Welcome to the LDV NNR ringing blog, this blog is designed to share the experiences, findings and tales from a group of dedicated ringers. We specialise in conservation orientated research projects, largely focusing on wildfowl, waders, owls and birds of conservation concern, in and around the Vale of York NNR's.

NB - Whilst the purpose of this blog was initially designed to cover our nationally important wildfowl ringing activities, it now also features wildlife and work posts, explaining we how manage the NNR for both wildlife and people.

For daily sightings please visit our Twitter account: https://twitter.com/ldv_nnr (@LDV_NNR)

For details of events, volunteer tasks and wildlife images please visit our Facebook account: https://www.facebook.com/Lower-Derwent-Valley-Skipwith-Common-NNR

Thursday, 31 May 2018

20/05/18 - Corncrakes, Hobbies & Garganey

We were delighted to hear the first returning Corncrake of the year recently at North Duffield Carrs – calling from right in front of the first hide. Given its location in front of the hide we are releasing the news so local people, birdwatchers and visitors alike have the chance to hear these amazing birds at the only, non-introduced, regular English breeding site. We are also delighted as yet another year with returning Corncrakes again supports the fact that they have been breeding successfully in previous years, as a result of the efforts from the team here and our partners (our volunteers in finding and monitoring locations of calling birds, providing early and late season cover for the birds, working with the Yorkshire Wildlife Trust, landowners and local farmers to delay the hay cuts within the birds territories, and with our friends at Rosewood Farm to introduce Corncrake friendly mowing). It’s great to know our collective efforts are helping bring back this iconic species to the Yorkshire Ings.



Over the last few weeks we’ve also been treated to spectacular views of Hobbies, (on Wheldrake Ings), with up to eight individuals present in the air over and perhaps as many as 13 in the wider LDV area. These birds really are aerial masters, expertly catching dragonflies (and even mayflies and other insects) in their talons before passing them to their beaks to eat on the wing as they continue to feed over the pool. Pool and Swantail Hide are the best places to view them at present, particularly during the afternoon, with birds often coming lower and closer towards dusk as their insect prey descends. Hobbies are the only falcon in Britain that spend the winter months in North Africa, coming to the UK from mid-April and staying until late September and early October, so enjoy them whilst you can! Many thanks to local birder David Gilfillan for the use of his superb photograph taken recently from Swantail Hide, Wheldrake.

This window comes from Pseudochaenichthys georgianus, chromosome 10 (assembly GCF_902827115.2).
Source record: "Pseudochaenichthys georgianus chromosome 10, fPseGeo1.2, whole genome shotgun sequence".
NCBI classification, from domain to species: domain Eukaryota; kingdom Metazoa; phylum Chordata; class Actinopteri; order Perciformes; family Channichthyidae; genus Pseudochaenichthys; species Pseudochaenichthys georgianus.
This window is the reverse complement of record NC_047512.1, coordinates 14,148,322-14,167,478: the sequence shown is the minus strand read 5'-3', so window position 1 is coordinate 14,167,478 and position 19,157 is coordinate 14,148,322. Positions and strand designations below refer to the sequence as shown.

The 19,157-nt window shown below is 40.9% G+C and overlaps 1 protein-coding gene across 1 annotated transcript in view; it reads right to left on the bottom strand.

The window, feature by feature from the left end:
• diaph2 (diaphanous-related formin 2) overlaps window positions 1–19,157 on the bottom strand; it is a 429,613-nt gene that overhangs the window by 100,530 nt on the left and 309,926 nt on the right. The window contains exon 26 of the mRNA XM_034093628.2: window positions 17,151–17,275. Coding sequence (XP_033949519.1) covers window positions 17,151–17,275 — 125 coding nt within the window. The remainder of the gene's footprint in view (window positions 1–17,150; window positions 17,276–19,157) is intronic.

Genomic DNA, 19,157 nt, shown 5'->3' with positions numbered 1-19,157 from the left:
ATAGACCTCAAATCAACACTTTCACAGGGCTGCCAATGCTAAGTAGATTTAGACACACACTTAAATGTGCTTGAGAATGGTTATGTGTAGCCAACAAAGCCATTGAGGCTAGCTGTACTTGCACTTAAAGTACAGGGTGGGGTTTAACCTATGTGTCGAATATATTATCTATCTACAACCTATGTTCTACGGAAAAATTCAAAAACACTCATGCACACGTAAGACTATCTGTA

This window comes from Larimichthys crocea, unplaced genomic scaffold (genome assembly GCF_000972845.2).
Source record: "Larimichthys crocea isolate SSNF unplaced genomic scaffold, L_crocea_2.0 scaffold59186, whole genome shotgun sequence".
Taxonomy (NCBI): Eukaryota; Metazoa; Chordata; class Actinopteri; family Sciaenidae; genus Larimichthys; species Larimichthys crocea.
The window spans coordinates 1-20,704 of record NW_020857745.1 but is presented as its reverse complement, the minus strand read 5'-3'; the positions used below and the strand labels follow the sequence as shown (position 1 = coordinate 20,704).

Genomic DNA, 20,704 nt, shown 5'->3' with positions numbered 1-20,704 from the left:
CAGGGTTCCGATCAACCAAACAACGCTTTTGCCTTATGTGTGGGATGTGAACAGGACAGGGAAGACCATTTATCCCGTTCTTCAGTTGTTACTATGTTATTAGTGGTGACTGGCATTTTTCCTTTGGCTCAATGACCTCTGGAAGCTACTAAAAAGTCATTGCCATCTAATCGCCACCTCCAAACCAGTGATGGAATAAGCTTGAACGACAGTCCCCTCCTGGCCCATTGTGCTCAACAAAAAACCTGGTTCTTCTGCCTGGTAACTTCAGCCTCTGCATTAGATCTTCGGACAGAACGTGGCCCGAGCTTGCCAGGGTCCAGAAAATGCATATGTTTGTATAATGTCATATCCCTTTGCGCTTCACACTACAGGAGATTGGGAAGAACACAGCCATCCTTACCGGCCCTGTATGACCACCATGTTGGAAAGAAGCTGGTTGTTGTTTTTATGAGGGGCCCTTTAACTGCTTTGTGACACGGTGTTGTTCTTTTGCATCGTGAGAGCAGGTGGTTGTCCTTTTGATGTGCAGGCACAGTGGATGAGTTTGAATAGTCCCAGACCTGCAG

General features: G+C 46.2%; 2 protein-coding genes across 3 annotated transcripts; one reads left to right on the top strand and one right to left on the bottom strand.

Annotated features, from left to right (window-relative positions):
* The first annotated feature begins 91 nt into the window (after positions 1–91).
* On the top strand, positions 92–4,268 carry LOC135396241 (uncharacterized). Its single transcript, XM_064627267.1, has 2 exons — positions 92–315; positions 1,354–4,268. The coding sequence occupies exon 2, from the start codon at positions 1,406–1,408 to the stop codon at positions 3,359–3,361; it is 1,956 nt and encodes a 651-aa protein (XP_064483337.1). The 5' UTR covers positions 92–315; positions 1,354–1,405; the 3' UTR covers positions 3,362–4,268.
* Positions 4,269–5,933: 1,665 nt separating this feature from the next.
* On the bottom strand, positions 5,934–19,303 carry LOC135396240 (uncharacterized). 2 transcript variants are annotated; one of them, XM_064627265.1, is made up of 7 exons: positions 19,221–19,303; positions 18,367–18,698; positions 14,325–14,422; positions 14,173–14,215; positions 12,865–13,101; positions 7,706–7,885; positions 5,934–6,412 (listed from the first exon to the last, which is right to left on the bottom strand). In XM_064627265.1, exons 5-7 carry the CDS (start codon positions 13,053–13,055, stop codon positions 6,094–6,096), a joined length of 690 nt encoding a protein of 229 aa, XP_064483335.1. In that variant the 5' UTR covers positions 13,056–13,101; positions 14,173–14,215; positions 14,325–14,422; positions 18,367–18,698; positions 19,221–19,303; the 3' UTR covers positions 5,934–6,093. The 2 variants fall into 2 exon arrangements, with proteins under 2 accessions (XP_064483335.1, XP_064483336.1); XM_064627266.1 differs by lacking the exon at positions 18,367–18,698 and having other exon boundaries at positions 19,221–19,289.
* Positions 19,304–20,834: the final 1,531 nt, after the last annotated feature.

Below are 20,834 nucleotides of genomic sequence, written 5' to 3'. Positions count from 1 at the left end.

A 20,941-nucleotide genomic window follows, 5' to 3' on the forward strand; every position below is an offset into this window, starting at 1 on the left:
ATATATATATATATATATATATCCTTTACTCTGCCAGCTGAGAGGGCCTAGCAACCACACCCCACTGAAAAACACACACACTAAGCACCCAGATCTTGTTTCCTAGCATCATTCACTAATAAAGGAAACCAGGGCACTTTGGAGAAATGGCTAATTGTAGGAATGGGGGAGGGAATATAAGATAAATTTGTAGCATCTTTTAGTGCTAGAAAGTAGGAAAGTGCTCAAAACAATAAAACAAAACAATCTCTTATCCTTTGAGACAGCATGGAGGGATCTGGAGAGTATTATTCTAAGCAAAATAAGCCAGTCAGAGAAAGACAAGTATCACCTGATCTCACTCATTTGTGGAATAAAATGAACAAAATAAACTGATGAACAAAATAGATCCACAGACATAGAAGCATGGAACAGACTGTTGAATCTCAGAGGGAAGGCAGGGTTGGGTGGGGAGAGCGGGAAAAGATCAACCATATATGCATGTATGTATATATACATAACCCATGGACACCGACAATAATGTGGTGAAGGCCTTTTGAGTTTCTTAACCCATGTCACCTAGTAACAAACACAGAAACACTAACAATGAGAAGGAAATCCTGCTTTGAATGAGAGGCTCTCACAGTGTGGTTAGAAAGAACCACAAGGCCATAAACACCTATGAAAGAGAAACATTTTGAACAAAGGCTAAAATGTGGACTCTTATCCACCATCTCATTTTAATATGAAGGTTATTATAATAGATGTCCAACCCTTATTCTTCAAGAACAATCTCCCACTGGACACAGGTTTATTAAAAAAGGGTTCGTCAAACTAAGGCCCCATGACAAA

In the LDV this spring we have also seen good numbers of Garganey (our only summer migrant duck species) - birds arrive in this country from their African wintering grounds from mid-March, remaining until late August-early September. The drakes are stunningly colourful, with a beautiful chestnut brown head with prominent white stripe above the eye, and distinctive pale blue forewing in flight. However they are a scarce, un-obtrusive and quite secretive species, often only their call giving away their presence, much like an old football rattle and hence its old English name of ‘Cricket Teal’. With only around 100-150 pairs in the UK, the Lower Derwent Valley is something of a stronghold for the species in Northern England – and this year probably offers one of the best chances to encounter the species. With up to 13 birds around the valley, including nine drakes, it’s a great time to search them out before the grass grows further and they seemingly ‘disappear’. The pool at Wheldrake Ings, the hides at North Duffield Carrs (especially the appropriately named ‘Garganey Hide’ are the best places to look for them. Many thanks to local birder Duncan Bye for the use of his photograph, taken recently from Wheldrake Ings.